Mises Wire

Secession: Should the American Revolutionaries Have Quit to Appease the Loyalists?

When advocates of secession in the United States bring up “national divorce,” a common objection we hear is that secession can’t be allowed because it would make some people worse off. For example, we’re told that if, say, a majority of Floridians voted to secede, that still can’t be allowed because there would still be a minority that opposes secession. We especially hear this in the context of so-called red states—where, presumably, a majority of residents are some sort of conservative or Republican. It is assumed that if those states seceded, “progressives” or Democrats would be worse off. But this works in the other direction also. Several years ago, when the topic of California secession was in the news, we were told that if the presumably left-wing state of California were allowed to secede, that would harm the conservative minority. Thus, California secession cannot be allowed even from the “red state” perspective.

Sometimes, advocates of secession respond to this objection by suggesting that the borders of the seceding region could be redrawn to account for variations in demographics within the population. For example, this might mean splitting Illinois between the “blue” Chicago area and the “red” southern part of the state. Opponents of secession are ready for this one, too: we’re told that doesn’t work because there are likely to be no clean lines of demarcation between population groups on both sides of the secession question. Even when the majority supports secession, opponents are likely to live alongside secessionists, and the antisecession minority’s wishes must not be disregarded. This “minority rights” position, we are told, makes secession an impossibility. After all, there will always be some minority population that opposes secession everywhere.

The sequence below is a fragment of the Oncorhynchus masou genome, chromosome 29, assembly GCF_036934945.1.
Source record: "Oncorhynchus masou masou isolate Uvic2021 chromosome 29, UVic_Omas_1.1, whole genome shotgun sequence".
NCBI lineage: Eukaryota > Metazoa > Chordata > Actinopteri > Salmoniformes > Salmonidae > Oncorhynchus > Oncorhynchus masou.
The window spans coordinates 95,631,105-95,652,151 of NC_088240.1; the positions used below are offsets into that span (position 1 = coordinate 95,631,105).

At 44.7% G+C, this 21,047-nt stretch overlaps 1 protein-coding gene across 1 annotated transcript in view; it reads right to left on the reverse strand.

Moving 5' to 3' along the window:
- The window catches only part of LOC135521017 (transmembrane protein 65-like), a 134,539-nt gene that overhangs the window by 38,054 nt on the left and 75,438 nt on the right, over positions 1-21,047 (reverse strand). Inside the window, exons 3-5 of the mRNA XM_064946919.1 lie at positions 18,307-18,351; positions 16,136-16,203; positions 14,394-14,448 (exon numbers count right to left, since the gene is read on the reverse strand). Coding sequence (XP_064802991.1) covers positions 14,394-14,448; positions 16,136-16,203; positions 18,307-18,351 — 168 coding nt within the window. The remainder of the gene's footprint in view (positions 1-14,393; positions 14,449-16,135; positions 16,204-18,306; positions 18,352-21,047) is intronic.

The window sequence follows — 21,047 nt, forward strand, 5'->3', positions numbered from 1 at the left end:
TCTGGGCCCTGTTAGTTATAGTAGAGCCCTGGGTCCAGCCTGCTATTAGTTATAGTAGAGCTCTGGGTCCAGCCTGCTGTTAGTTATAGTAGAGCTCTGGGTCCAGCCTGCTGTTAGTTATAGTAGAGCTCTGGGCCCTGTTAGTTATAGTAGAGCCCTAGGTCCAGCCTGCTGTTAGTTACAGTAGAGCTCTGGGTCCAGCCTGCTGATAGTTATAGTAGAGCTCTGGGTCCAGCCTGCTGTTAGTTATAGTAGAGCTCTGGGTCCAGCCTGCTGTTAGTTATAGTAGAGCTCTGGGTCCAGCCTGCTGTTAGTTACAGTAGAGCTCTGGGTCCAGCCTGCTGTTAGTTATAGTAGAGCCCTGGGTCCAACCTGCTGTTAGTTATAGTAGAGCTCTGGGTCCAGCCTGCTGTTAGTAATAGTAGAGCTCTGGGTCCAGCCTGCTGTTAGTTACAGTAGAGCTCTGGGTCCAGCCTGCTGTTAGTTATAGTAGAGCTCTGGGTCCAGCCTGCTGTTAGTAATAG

For some insight into this reality, we need look no farther than the American Revolution itself. The United States is the product of a secession movement in which there was a sizable minority population on the losing side. This minority is known today as the Loyalists, and they failed to prevent secession in spite of the fact that they numbered perhaps as much as half the population in some parts of the colonies during the secession crisis that began in 1775. In other words, the Americans who voted for the Declaration of Independence in 1776 ignored the Loyalist opposition and doubled down on their secessionist position anyway. In the end, many Loyalists emigrated to avoid living under the new republican governments. This was all exacerbated by the fact the British government chose war over negotiation. The war empowered the most fanatical and violent segments of the secessionist population, and this led to more reprisals against Loyalists. (This was not inevitable, of course. Secession is not in itself a violent act, but only brings violence when the established regime chooses violence to prevent separation.)

Yet even if a peaceful transition had been allowed, this leaves us with an important question: Should the American secessionists—people like Thomas Jefferson and John Adams—have let the Loyalists veto the Declaration of Independence? If we accept the claim that the presence of antsecessionist minorities in Florida, California, or any other state today renders secession a nonstarter, then the answer must be yes. We must conclude that the Continental Congress should have listened to the Loyalists and scrapped the idea of American independence.

Even today, however, most Americans apparently disagree. In a recent YouGov survey, only 5 percent of Americans said they “have regrets” about the United States’ secession from the British Empire. Even after years of increased focus on the Loyalists in scholarship and in school curricula, disapproval of the American Revolution remains very much a minority position. As far as the American public is concerned, at least, there are apparently some times when the antisecessionist minority does not get to dictate the workability of a secessionist movement.